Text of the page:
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Why Won’t The Sample Sizing Debate Ever Stop?

As I have mentioned in earlier blogs, 400 returned surveys are enough to adequately represent virtually any large population. Logically you’d think that the required sample would increase proportionately with the population – but this is incorrect..explaining the math behind random sampling is an advanced statistical course. For many years in my Survey Essentials course, I used a “soup” analogy to explain this principal. It’s a practical way to look at sampling.

Let’s say you have one gallon of soup in the pot, and you want to sample it for taste, temperature and ingredients. Intuitively, you’d give the pot a good stir to ensure it’s all mixed together, and take a tablespoon as a sample. Based on that ‘representative sample’ , you’re can decide whether to declare your soup ready for consumption or not. One tablespoon constitutes your ‘representative sample’ and based on the results, further testing is determined to be necessary or unnecessary.

Now suppose you’re making 50 gallons of soup in an extremely huge pot. That’s 50 times more soup than in the previous example. Ready to take the sample? Do you think the sample also needs to be 50 times bigger? After giving the huge pot a stir to make sure it’s all mixed together, what would you grab to take the sample? A tablespoon, a ¼ cup measure, or perhaps a gallon jug? Intuition would tell you that maybe you’d better drink a gallon of soup to be sure it’s ready, since 50 gallons is a big pot of soup. But, this isn’t the case, Just a big tablespoon will do. Sure, for 50 gallons you may use a couple of tablespoons full, but you certainly don’t need a full gallon. The most important detail is that the sample is completely random….like making sure the soup is all stirred up.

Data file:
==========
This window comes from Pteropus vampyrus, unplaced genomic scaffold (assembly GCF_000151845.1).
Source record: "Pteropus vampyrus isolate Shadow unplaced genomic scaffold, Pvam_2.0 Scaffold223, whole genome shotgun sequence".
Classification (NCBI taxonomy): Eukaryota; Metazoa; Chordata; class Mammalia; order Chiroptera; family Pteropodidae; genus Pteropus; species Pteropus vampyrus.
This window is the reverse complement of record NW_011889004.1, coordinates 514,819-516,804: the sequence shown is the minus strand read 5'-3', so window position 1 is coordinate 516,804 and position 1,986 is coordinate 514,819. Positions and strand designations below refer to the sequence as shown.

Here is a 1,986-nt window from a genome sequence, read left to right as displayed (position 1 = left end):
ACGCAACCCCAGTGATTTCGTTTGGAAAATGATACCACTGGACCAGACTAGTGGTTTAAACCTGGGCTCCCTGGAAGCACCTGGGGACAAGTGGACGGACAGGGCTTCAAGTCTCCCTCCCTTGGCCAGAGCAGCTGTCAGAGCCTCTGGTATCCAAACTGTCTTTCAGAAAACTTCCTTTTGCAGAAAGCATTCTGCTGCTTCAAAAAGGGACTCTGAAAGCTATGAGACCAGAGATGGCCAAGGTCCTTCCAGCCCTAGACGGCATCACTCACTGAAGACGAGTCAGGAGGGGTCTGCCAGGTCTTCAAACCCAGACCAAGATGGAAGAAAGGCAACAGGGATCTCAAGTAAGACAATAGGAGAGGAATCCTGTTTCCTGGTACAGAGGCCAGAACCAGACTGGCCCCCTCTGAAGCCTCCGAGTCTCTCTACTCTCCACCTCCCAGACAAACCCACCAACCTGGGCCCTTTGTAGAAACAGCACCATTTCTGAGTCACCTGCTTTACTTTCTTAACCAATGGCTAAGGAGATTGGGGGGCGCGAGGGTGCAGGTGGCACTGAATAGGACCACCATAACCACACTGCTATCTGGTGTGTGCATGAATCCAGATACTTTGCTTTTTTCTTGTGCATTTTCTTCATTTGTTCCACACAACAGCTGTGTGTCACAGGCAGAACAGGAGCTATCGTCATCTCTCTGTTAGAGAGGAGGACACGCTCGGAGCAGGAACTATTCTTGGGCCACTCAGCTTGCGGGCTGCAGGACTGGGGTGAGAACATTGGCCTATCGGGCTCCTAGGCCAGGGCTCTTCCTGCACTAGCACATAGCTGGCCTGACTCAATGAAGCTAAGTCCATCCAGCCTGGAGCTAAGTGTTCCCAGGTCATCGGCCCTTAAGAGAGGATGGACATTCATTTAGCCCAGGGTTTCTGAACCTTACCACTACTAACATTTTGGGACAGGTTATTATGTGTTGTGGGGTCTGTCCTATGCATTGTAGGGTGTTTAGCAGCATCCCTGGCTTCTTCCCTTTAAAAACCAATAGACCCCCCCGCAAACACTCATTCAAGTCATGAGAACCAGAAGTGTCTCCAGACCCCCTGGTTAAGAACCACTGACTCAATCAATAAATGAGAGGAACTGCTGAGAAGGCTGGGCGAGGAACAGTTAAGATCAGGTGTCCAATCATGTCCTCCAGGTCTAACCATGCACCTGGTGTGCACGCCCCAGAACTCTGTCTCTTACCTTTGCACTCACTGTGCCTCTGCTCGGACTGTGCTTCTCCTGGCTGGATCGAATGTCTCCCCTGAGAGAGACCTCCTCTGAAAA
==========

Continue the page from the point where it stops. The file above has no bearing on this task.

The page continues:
Still don’t believe me? You have the choice to take that college course, or you can use any number of on-line sample calculators to do some fact checking. Just Google ‘sample calculators’. When using any of the online calculators, here are the populations and required samples:

Original Population Required Sample Size
500 217
1,000 278
10,000 370
100,000 383
1 million 383
1 billion 383

You’ll see that the required sample size does not exceed 384, even for populations of 1 billion. We round up to 400 just for simplicity. This is based on a 95% confidence level and a confidence interval of 5%, both of which are industry standards. It’s also for a generally homogenous population. If there are specialized strata, then that must be taken into consideration

So, let’s stop the debate over the required sample size once and for all, the required sample pool never exceeds 384 (rounded up to 400). Now, we can focus on creating valid surveys, conducting appropriate data analysis and effective survey follow-up.

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